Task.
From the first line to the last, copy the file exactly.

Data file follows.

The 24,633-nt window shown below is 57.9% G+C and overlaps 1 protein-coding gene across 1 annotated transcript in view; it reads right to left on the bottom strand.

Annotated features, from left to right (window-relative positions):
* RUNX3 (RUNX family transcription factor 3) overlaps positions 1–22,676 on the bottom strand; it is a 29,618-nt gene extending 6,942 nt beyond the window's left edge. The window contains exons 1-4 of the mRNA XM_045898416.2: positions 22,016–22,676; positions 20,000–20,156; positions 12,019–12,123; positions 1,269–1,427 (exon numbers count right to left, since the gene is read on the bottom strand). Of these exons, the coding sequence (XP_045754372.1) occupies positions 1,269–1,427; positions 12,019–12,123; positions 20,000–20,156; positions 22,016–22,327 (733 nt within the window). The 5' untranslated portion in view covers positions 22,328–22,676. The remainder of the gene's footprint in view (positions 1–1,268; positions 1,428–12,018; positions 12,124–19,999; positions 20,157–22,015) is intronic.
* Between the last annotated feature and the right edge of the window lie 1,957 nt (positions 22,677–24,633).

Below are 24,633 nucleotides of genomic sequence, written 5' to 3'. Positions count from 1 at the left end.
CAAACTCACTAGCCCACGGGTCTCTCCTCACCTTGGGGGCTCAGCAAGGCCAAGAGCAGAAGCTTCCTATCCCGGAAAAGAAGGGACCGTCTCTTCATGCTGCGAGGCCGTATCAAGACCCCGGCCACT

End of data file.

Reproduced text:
The 24,633-nt window shown below is 57.9% G+C and overlaps 1 protein-coding gene across 1 annotated transcript in view; it reads right to left on the bottom strand.

Annotated features, from left to right (window-relative positions):
* RUNX3 (RUNX family transcription factor 3) overlaps positions 1–22,676 on the bottom strand; it is a 29,618-nt gene extending 6,942 nt beyond the window's left edge. The window contains exons 1-4 of the mRNA XM_045898416.2: positions 22,016–22,676; positions 20,000–20,156; positions 12,019–12,123; positions 1,269–1,427 (exon numbers count right to left, since the gene is read on the bottom strand). Of these exons, the coding sequence (XP_045754372.1) occupies positions 1,269–1,427; positions 12,019–12,123; positions 20,000–20,156; positions 22,016–22,327 (733 nt within the window). The 5' untranslated portion in view covers positions 22,328–22,676. The remainder of the gene's footprint in view (positions 1–1,268; positions 1,428–12,018; positions 12,124–19,999; positions 20,157–22,015) is intronic.
* Between the last annotated feature and the right edge of the window lie 1,957 nt (positions 22,677–24,633).

Below are 24,633 nucleotides of genomic sequence, written 5' to 3'. Positions count from 1 at the left end.
CAAACTCACTAGCCCACGGGTCTCTCCTCACCTTGGGGGCTCAGCAAGGCCAAGAGCAGAAGCTTCCTATCCCGGAAAAGAAGGGACCGTCTCTTCATGCTGCGAGGCCGTATCAAGACCCCGGCCACT